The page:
If your home was built before the 1950s and has never undergone whole-house rewiring, there’s a pretty good chance that you could have a wiring system known as knob and tube running throughout your home. This old-fashioned wiring system was phased out of new constructions in the 1950s but is still in place in many older homes that have never been rewired. Though you may not know what the term knob and tube mean, it’s important that you have your electrical system inspected by an electrical service company due to the dangers associated with this obsolete wiring.
If you suspect that your home may feature knob and tube wiring, electrical services in Orlando, FL, can help you determine the safety or your wiring and provide rewiring services if necessary. In the meantime, read on to learn what you should know about knob and tube wiring and why replacing it with more modern wiring may be in your best interests.
The name knob and tube derive from the physical components of the system. Common features of knob and tube wiring are that it features a hot wire and a neutral wire with no third ground wire. The insulated wire runs through porcelain knobs as it weaves through the house, and the knobs hold the wire away from the structural components of the home such as timber trusses and studs. The tubes accompany the wiring through wooden components when necessary, providing an extra layer of insulation and protection so that the wiring isn’t directly pressed against the wood.
When knob and tube wiring was first implemented, most homes didn’t feature high-draw appliances, and there were few household items that needed a ground. However, over time the demand for amperage evolved, and knob and tube wiring were no longer capable of adequately meeting the needs of the average home. Therefore, wires were stressed and became overheated, which led to fires. Compounding the issue was the insulation on the wiring, which can become frayed and degraded over time, resulting in bare wire arcing hazards.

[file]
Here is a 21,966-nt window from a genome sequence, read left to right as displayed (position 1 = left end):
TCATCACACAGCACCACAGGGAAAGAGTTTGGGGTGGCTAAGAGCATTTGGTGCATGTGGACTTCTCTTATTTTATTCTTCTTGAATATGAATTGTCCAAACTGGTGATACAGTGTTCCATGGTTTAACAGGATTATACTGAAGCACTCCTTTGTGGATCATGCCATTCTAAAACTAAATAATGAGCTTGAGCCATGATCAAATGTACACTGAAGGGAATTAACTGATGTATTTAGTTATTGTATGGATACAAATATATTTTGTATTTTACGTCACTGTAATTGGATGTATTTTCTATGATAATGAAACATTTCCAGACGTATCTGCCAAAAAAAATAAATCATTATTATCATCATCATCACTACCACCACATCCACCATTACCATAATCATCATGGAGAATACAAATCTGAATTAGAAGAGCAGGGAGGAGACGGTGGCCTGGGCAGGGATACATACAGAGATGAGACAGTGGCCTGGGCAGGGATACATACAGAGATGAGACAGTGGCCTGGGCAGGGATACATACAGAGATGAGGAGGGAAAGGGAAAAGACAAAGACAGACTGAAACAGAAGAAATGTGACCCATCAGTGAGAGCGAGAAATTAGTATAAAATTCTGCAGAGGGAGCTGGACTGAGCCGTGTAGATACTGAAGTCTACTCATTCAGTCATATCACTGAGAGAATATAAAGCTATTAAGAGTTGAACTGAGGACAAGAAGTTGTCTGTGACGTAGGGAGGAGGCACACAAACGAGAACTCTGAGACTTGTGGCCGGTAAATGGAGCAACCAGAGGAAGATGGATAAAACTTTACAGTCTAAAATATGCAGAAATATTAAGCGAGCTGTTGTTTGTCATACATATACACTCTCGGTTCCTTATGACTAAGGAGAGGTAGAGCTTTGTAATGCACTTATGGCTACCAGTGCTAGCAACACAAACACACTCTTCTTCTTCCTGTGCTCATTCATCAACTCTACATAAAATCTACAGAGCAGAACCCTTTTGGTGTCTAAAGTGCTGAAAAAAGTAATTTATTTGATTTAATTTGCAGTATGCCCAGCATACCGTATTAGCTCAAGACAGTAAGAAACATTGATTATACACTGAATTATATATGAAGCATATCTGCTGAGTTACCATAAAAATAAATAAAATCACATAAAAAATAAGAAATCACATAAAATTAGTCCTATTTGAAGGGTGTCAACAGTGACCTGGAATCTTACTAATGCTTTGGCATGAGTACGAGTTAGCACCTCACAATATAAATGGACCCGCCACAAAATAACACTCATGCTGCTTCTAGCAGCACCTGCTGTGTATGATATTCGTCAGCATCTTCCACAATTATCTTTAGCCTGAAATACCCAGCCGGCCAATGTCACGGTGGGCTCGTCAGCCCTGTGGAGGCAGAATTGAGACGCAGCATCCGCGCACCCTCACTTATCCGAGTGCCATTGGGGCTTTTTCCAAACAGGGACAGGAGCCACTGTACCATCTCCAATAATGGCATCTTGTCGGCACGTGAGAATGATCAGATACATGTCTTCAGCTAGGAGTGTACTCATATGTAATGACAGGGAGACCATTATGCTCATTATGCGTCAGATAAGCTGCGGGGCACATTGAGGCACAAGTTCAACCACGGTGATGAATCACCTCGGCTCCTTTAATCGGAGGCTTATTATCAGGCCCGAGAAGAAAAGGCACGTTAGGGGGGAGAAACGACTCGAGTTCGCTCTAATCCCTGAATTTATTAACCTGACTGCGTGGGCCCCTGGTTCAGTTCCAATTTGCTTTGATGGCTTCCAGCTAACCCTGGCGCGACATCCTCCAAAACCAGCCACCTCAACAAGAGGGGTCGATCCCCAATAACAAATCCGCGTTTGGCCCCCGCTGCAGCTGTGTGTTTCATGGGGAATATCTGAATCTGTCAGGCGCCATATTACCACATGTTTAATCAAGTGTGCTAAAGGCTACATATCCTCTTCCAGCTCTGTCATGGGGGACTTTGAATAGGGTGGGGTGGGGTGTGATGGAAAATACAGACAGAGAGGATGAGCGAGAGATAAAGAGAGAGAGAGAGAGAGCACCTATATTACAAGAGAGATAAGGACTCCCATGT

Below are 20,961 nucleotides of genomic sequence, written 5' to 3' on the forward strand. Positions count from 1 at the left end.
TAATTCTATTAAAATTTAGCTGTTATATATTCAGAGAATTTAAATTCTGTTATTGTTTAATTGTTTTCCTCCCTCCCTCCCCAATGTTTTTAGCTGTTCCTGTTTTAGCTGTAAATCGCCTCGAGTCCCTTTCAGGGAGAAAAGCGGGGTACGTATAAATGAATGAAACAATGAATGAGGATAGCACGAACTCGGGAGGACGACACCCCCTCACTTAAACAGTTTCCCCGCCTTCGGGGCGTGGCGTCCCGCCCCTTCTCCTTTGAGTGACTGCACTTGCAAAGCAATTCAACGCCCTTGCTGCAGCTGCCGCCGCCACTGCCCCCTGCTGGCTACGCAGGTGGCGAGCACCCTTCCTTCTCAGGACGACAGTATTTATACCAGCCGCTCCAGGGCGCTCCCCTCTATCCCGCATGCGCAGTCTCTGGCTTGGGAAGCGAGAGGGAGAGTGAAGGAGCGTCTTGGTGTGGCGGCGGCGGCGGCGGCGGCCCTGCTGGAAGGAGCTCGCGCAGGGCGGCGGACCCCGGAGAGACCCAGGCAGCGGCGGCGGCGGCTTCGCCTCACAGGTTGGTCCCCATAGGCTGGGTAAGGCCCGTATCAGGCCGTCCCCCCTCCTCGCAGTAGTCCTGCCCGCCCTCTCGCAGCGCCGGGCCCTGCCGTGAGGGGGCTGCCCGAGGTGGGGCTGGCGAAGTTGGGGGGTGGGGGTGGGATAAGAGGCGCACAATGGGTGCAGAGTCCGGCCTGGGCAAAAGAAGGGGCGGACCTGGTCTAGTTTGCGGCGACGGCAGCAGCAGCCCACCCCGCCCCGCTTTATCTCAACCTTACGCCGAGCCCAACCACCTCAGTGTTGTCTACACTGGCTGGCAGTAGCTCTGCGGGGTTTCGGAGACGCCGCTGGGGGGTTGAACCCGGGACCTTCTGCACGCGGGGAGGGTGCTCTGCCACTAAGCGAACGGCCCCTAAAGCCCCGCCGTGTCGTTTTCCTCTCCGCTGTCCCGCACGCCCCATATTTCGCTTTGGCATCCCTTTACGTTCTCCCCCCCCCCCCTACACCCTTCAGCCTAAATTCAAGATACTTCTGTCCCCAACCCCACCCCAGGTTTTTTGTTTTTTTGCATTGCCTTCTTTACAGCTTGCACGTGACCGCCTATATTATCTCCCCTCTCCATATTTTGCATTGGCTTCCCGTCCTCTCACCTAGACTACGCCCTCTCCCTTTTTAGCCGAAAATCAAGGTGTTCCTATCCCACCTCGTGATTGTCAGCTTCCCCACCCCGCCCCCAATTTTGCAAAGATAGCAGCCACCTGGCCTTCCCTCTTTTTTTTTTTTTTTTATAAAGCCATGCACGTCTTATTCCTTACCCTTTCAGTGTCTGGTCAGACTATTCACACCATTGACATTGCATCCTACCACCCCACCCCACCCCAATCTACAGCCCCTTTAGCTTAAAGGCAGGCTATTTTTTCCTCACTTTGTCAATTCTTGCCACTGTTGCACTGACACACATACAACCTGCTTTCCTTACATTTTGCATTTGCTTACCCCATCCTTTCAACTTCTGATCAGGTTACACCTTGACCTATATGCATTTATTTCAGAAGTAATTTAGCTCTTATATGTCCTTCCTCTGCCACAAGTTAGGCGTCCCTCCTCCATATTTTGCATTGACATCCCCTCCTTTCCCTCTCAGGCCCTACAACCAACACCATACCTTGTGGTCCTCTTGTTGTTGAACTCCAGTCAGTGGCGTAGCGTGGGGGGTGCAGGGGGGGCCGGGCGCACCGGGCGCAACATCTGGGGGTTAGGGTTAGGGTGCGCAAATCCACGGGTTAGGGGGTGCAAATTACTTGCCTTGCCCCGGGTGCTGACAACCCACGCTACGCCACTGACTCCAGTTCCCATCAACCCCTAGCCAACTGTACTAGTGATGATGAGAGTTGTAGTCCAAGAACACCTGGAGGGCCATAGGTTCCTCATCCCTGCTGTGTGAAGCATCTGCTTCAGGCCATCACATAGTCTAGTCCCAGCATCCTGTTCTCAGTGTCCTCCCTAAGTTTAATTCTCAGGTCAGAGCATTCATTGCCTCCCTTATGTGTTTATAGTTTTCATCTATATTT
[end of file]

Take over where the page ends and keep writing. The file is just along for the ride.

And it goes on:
Modern electrical wiring designs feature a ground wire which safely siphons off excess power from your system and redirects it harmlessly into the ground. However, without a ground wire, there’s nowhere for that extra electricity to go, which can lead to overheated wiring that increases the risk of fire. Knob and tube wiring have no ground, which means the only method for averting overheating is the space between the wire and structural components such as timbers in your home. Also, because of the lack of ground, knob and tube wiring isn’t compatible with modern household power usage demands. Even modest residential power usage can put a great deal of stress on an old knob and tube wiring scheme.
Rewiring your entire home to rid yourself of knob and tube wiring is a worthwhile endeavor. The cost of it, depends on the size of your home. It is recommended to update the wiring in segments, beginning with the kitchen, then moving throughout the house when possible. For more information about this service and the cost, it’s a good idea to have an electrical service evaluate your risks and provide you with a rewiring estimate. Contact In Phaze Electric, Inc. at (405) 599-7777.